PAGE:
This article will break down the high-level overview of how software works in today’s world — and what all those terms mean that you probably often hear in conversations
When building an application developers can choose which tools and technologies to use for each part of the stack (remember the stack is the 3 pieces that make up the application: front-end, back-end, & the database).
When using the internet it’s easy to get lost in the magic of everything. Opening a browser, typing in a URL, and hitting enter brings you exactly where you want to be in a matter of seconds. Most people understand that there is a lot that goes on behind the scenes to make this possible, but feel too overwhelmed to even begin to try to understand it all. This article will help you understand what's really going on, and hopefully let you realize that grasping a high level overview of the system really isn’t as hard as you think!
"We make drugs that look like what your body would make itself," says Dr. Way. Epo is a naturally-occurring protein in the body which triggers red blood cell (RBC) production by binding to RBC stem cells in the bone marrow. The problem is that Epo in it's natural form can't tell the difference between an RBC stem cell or a platelet stem cell. If the dose is too high, it triggers the body to make too many platelets, causing blood clotting. Way and Burrill, along with other collaborators, designed a drug that is able to differentiate between stem cells, thereby removing the side effect. Here's how they did it.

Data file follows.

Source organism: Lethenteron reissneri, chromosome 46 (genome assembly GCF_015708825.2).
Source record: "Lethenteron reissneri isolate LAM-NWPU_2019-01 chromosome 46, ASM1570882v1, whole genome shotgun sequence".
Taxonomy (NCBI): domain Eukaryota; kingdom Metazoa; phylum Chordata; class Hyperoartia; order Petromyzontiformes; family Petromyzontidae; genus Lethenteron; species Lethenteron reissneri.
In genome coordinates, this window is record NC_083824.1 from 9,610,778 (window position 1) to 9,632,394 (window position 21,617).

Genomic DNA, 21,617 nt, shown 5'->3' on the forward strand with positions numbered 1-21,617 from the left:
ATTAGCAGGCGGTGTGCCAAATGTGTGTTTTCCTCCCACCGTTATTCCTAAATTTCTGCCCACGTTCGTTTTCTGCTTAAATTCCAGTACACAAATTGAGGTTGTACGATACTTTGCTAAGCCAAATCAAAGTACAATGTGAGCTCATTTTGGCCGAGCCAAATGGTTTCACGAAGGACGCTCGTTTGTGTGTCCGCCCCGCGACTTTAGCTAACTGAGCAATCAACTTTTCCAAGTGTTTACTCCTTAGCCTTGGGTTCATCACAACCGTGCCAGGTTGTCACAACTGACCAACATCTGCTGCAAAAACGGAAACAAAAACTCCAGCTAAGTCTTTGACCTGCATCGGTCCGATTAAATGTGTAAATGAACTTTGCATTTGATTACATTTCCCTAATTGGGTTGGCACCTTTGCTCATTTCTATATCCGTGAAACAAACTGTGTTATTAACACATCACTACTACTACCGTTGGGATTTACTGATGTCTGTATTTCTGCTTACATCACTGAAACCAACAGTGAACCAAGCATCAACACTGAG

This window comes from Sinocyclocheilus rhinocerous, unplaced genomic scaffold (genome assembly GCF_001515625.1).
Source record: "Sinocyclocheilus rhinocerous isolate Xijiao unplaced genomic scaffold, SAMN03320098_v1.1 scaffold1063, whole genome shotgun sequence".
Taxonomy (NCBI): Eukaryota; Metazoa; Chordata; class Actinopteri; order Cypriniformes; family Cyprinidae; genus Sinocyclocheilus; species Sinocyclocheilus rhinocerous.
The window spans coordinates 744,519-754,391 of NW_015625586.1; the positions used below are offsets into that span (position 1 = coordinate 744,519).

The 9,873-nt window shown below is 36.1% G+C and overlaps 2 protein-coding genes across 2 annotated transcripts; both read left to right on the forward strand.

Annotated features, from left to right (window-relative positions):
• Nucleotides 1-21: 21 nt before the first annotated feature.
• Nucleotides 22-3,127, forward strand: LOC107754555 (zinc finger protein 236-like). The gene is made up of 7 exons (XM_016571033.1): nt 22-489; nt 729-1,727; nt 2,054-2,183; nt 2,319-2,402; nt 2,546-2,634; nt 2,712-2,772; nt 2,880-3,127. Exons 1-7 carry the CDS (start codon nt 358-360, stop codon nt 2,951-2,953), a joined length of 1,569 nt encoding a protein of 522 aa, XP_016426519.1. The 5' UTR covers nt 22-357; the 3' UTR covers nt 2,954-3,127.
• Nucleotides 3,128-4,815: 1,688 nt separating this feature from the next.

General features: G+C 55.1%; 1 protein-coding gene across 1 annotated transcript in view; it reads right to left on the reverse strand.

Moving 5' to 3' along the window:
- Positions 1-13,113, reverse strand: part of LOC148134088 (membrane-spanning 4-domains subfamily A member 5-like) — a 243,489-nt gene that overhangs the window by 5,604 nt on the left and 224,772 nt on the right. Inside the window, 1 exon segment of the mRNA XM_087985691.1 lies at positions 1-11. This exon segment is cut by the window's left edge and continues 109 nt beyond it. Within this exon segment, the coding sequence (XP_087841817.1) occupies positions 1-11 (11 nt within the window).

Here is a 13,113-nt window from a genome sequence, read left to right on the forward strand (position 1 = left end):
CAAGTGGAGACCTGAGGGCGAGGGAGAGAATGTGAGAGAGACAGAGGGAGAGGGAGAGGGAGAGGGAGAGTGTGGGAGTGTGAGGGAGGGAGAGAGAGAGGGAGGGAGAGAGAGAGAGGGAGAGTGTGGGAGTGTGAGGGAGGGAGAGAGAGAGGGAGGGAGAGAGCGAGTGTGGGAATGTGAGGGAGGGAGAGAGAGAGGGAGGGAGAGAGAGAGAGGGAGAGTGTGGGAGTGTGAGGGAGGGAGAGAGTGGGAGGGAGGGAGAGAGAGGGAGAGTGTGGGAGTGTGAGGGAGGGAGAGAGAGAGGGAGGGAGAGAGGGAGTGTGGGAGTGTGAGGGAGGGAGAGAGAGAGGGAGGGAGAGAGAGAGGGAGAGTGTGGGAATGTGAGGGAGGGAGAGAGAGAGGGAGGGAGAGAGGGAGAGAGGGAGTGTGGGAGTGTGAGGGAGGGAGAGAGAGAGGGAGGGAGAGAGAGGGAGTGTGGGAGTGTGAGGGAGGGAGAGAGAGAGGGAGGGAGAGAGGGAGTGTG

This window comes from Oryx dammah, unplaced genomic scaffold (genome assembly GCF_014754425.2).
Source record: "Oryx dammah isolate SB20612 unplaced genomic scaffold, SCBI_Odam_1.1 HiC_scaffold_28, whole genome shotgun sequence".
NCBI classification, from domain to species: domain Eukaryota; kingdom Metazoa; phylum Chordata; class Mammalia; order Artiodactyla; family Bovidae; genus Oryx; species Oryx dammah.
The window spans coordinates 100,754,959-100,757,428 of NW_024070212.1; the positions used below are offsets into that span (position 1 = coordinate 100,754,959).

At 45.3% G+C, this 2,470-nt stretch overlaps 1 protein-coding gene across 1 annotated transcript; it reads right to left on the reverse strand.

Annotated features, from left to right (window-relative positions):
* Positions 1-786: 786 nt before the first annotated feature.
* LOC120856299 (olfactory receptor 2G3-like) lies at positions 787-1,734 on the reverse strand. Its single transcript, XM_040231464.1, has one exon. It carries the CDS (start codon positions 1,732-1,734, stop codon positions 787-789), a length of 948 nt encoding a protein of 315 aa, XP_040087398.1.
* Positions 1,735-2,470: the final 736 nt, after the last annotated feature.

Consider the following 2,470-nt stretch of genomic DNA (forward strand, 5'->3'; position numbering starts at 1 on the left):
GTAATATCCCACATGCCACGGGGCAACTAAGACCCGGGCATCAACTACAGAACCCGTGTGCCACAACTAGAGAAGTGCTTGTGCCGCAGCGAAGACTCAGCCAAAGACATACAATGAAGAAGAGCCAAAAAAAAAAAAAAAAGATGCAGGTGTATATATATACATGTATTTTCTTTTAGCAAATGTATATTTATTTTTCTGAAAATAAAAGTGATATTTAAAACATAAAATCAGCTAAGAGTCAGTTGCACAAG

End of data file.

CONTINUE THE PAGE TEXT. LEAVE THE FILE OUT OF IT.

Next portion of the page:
If you're into the biosciences, you've heard about CRISPR. Clustered regularly interspaced short palindromic repeats (CRISPR) and its Cas9 nucleases were discovered as part of bacterial immune systems in the 1970s; only in 2012 were they refined into a powerful gene-editing technology. Previous gene-editing techniques required customized proteins for each gene sequence, an expensive and error-prone process. For CRISPR, changing a 20-nucleotide gRNA sequence is "ridiculously simple" and can be done online, says Medvedik.
Fundamentally, computing is a all about controlling and managing information over time. Brains can compute, and so can your smartphone. The information that flows through both is fundamentally the same. Today we’re starting with the most commonly-used basic unit of computing: the doped silicon transistor. And yes, like human types of doping, the silicon is doped with a little bit of something special that alters its normal behavior.